Despite Web Filtering, Community Satisfied with Choate Network

Photo by Kristen Altman/The Choate News

The Choate Network blocks three groups of sites: pornography, gambling, and those promote hate groups.

Amidst great uproar, the FCC’s Republican majority voted to repeal Obama-era net neutrality mandates on December 14, 2017. This change means that in the near future, internet service providers will be able to create slow and fast lanes for use and block content and applications that they disagree with. However, here at Choate, the internet is technically not open: it first passes through a firewall that blocks certain sites, and it also shuts off at different times depending on one’s form.

According to Mr. Andrew Speyer, Director of Information Technology Services, Choate uses a firewall because “We think that there’s certain categories of sites that are addictive and harmful. We only block three groups of sites: pornography, gambling, and websites that sponsor hate groups. The one exception to that is faculty access to the CT lottery, which is technically gambling. The firewall that we use maintains a subscription service that checks sites and either whitelists or blacklists them. We have some control over what we’re blocking and not blocking.”

For instance, Choate began blocking Google Translate on request of the language department. However, Mr. Speyer also stated, “I don’t know if the Choate network has a role in preventing academic dishonesty. I think that that’s the responsibility of the student. When it’s apparent to us that copyright has been infringed or plagiarizing has occurred, we report it, but I don’t think that it’s our responsibility to prevent students from these sources.” Indeed, SparkNotes, Shmoop, and websites of a similar nature can still be accessed through the network, although many departments have policies prohibiting their use.

He added, “We don’t block copyright sites but do prohibit BitTorrent — illegal file, movie, and music sharing sites. But the reason for that is because it’s illegal. The student wouldn’t be held responsible, but the institution would.”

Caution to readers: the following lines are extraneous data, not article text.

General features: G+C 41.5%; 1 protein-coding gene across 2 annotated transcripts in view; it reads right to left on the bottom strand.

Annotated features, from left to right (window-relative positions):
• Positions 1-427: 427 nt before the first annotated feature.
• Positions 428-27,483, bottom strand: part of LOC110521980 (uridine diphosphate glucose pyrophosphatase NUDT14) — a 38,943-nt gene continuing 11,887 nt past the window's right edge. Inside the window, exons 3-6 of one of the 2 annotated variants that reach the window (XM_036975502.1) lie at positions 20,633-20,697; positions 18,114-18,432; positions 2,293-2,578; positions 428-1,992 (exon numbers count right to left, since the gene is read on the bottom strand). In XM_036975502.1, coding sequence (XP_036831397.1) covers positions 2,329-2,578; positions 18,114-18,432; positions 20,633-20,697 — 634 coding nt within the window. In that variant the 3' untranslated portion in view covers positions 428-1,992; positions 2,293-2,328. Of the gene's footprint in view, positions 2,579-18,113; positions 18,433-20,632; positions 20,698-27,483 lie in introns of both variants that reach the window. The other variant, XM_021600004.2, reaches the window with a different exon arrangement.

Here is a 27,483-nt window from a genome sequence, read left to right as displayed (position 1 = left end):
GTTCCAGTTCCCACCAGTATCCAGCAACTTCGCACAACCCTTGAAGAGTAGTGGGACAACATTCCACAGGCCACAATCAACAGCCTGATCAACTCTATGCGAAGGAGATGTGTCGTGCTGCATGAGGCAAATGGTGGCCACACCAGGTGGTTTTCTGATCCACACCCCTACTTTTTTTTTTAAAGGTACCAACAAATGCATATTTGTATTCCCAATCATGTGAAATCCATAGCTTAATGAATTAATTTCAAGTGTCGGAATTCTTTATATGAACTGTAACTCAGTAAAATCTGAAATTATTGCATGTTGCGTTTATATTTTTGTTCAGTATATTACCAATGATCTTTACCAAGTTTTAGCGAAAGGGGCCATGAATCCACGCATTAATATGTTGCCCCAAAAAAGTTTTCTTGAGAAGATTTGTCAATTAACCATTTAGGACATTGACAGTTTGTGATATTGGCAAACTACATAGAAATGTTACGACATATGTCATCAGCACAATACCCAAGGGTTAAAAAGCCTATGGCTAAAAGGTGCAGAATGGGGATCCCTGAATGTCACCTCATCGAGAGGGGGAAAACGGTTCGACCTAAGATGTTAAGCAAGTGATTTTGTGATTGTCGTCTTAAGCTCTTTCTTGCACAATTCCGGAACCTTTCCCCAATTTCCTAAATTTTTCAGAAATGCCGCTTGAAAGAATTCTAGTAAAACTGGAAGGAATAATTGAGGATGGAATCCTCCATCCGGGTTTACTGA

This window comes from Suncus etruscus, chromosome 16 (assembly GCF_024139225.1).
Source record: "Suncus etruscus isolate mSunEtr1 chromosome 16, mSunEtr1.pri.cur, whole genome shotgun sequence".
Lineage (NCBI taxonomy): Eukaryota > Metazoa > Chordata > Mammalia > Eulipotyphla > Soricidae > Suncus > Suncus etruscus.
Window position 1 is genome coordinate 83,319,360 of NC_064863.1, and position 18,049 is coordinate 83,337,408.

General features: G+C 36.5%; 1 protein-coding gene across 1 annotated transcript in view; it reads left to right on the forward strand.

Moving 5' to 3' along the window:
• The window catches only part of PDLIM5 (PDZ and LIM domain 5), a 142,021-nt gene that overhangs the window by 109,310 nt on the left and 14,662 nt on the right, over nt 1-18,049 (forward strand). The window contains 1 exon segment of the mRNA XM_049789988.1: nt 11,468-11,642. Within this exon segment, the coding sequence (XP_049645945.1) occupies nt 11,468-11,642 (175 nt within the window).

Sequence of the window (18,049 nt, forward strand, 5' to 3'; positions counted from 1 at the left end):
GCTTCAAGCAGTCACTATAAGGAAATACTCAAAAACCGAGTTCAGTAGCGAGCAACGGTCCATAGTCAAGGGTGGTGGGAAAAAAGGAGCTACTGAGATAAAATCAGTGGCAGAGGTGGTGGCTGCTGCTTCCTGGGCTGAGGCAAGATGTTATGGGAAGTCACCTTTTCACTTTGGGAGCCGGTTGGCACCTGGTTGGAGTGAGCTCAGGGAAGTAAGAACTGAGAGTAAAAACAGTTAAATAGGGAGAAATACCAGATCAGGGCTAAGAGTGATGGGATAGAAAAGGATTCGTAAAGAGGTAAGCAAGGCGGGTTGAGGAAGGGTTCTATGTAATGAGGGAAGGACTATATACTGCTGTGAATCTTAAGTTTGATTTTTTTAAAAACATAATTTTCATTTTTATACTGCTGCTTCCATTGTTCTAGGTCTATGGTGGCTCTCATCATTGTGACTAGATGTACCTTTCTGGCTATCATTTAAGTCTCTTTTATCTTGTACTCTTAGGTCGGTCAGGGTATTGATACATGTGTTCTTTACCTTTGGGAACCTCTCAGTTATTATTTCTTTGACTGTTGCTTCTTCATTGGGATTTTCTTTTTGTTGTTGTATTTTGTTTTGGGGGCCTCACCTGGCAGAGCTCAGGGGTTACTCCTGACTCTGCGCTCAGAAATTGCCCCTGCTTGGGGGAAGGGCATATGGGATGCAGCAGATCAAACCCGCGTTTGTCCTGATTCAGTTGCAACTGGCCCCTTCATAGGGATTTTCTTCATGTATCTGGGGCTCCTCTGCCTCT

There’s another filtering aspect to internet access at Choate: hours. Currently, from Sunday through Thursday, third formers have no access between 10:30 p.m. and 6:00 a.m. Fourth formers don’t have access between 11:00 p.m. and 6:00 a.m. For fifth and sixth formers, hours are extended to 12:00 a.m. and 1:00 a.m. respectively. According to Mr. Speyer, the “[The internet shutting off] is not an ITS decision. We simply enforce the policy established by the Dean of Students. The philosophy has to do with sleep. The internet may have academic value late at night, but it’s mostly for entertainment or messaging, so that’s why internet hours are staggered. The belief is that as you get older, your workload increases, and your time management skills also improve.” However, Mr. Speyer personally doesn’t agree with the policy. He stated, “Personally, I don’t agree with it because it creates a situation of haves and have-nots. Those with interact access plans continue to have internet access, but those without don’t have a choice. Anything that divides us on the basis of monetary standing is poor.”

The general community response towards internet access at Choate — in contrast with the backlash against the FCC’s decision — is overwhelmingly positive. Esther An ’21 said, “WiFi access is generally alright for all places on campus, although it took some time to adjust to the earlier shut off for freshman at the beginning of the year. Generally, though, I feel I have learned more about time management and how to work efficiently with the stricter times in place.” Richard Lopez ’18 said that he noticed an improvement in speed from last year. He said, “I think that the hours are good. I think that it could change on Friday nights, but other than that it’s fine. However, he also admitted that “I have unlimited data, so I don’t know when the internet shuts off on my phone.” He added, “Usually, though, I kind of want to go to sleep after 1:00am because there’s no point without the internet, but if I want to stay up late or just relax, I’ll just use my mobile data.”

Faculty members also hold positive opinions about internet access, both for themselves and students. English teacher Mr. Cyrus Cook said, “I definitely don’t have a problem with access. When we first got here, the access here was dial-up modems, but now everything is pretty instantaneous. Occasionally you get onto a site, and they will say that this is being blocked, but I never override those things. I think you have to worry a lot about spreading viruses.” Science Department Head Mr. Ben Small stated, “I think that student internet access is essential because so much learning and research is done online. It’s a way to learn and a way to collaborate.” He added, “I think it’s great that we have firewalls that are protective for a lot of students. There are increasing numbers of hackers and identity thieves, so it’s really good that we have filters for malware and malicious sites. It’s probably good that we have other filters as well, given the age of our students and some of the stuff that’s online.” Regarding himself, he said, “I feel very fortunate to have high-speed internet that I don’t have to pay for.”

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